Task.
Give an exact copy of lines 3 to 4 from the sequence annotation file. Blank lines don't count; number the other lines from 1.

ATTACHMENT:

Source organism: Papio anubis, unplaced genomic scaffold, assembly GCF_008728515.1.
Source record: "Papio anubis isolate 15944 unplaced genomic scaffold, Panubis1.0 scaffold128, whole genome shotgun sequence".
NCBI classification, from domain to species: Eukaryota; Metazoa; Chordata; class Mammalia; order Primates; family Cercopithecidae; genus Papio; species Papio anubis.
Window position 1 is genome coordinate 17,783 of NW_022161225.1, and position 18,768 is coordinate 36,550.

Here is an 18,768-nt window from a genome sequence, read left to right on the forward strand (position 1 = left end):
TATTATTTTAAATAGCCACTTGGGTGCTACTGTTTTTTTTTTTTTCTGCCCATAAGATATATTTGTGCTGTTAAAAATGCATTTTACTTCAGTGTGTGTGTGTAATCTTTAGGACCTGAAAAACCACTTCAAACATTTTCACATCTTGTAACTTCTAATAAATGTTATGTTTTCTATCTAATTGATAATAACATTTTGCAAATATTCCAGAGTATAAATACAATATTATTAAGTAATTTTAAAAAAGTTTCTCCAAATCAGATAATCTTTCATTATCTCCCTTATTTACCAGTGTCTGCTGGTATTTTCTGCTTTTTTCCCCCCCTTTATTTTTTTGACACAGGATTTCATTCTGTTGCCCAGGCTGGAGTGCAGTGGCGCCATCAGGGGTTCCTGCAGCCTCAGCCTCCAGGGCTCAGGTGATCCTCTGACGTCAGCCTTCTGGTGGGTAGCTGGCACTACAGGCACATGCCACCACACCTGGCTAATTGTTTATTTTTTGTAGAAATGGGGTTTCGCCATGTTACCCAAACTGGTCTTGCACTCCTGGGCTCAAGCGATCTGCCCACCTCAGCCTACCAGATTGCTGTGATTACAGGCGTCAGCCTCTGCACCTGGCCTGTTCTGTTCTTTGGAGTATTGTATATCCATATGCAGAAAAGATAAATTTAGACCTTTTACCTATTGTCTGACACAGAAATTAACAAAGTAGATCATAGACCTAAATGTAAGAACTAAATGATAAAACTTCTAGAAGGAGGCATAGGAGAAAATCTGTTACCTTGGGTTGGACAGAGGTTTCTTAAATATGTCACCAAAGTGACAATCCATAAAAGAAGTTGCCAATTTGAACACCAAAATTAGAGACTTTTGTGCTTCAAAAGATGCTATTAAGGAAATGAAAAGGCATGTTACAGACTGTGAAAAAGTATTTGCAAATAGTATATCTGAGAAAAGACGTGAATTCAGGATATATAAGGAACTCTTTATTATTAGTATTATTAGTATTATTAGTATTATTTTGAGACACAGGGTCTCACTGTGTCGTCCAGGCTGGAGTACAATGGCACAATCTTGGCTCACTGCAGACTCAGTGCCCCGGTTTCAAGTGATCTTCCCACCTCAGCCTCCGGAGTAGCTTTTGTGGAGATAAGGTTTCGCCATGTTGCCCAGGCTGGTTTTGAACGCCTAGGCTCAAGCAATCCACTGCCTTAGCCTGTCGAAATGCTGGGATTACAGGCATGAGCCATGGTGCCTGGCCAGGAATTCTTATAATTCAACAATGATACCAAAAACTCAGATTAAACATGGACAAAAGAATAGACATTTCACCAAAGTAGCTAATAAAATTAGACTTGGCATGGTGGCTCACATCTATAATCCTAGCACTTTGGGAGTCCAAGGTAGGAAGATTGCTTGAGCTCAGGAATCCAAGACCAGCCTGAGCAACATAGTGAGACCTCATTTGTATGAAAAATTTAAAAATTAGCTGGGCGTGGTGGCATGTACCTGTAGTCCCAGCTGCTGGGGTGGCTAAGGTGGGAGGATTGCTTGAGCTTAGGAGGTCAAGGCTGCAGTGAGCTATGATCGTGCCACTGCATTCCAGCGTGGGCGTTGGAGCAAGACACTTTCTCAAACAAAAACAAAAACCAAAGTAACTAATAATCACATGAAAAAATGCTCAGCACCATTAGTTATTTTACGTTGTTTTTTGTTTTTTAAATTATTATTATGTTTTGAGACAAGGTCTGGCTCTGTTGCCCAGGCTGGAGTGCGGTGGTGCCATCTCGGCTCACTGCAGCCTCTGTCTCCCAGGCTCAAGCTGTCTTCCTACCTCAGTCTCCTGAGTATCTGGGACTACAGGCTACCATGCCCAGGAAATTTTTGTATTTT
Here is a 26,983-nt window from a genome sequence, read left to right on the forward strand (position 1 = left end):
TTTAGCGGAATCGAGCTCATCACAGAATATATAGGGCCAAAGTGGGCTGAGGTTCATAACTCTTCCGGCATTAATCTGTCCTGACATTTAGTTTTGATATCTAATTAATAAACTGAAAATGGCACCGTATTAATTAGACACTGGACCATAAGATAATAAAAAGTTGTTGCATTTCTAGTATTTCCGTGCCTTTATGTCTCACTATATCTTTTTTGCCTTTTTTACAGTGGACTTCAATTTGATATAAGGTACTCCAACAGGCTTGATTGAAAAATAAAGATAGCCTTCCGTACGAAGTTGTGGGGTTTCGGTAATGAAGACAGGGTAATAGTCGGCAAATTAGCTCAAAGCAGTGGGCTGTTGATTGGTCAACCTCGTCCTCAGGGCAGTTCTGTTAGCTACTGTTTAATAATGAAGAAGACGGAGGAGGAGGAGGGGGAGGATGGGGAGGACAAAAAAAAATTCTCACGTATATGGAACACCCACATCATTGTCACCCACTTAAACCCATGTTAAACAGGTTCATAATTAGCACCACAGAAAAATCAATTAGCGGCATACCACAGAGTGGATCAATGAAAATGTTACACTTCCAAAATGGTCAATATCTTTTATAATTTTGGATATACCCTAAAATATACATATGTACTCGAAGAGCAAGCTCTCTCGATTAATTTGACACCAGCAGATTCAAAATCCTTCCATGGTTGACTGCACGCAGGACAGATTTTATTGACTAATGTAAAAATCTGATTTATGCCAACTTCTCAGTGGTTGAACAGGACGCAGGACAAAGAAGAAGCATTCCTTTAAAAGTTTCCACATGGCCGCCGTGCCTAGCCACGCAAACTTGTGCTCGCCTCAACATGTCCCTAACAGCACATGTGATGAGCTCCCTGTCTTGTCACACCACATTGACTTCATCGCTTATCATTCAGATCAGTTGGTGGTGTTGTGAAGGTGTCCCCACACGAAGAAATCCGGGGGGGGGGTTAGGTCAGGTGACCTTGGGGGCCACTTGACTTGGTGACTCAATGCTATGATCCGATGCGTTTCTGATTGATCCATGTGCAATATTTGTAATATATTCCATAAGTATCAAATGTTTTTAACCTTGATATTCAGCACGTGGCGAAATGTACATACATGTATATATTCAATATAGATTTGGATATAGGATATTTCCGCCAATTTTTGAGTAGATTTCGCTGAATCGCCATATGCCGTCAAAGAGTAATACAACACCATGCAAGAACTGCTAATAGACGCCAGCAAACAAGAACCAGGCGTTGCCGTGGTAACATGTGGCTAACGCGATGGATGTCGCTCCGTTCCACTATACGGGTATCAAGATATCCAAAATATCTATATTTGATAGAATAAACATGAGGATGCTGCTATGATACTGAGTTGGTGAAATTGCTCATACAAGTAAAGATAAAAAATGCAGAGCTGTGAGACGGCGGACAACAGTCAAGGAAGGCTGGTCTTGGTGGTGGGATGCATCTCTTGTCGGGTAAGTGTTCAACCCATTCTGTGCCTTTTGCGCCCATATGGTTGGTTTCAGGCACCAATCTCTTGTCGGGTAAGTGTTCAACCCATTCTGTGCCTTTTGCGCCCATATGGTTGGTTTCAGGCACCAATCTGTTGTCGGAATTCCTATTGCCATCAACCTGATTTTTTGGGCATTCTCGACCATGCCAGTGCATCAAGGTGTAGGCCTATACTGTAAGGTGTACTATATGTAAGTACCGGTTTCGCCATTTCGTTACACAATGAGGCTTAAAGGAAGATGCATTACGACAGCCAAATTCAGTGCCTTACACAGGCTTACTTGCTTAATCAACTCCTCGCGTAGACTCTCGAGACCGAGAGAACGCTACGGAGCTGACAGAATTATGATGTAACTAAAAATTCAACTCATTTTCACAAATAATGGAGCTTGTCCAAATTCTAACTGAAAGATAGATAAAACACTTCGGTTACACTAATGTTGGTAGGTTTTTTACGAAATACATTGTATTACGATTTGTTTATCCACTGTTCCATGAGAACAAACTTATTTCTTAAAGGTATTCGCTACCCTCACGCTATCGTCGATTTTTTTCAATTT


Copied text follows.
NCBI classification, from domain to species: Eukaryota; Metazoa; Chordata; class Mammalia; order Primates; family Cercopithecidae; genus Papio; species Papio anubis.
Window position 1 is genome coordinate 17,783 of NW_022161225.1, and position 18,768 is coordinate 36,550.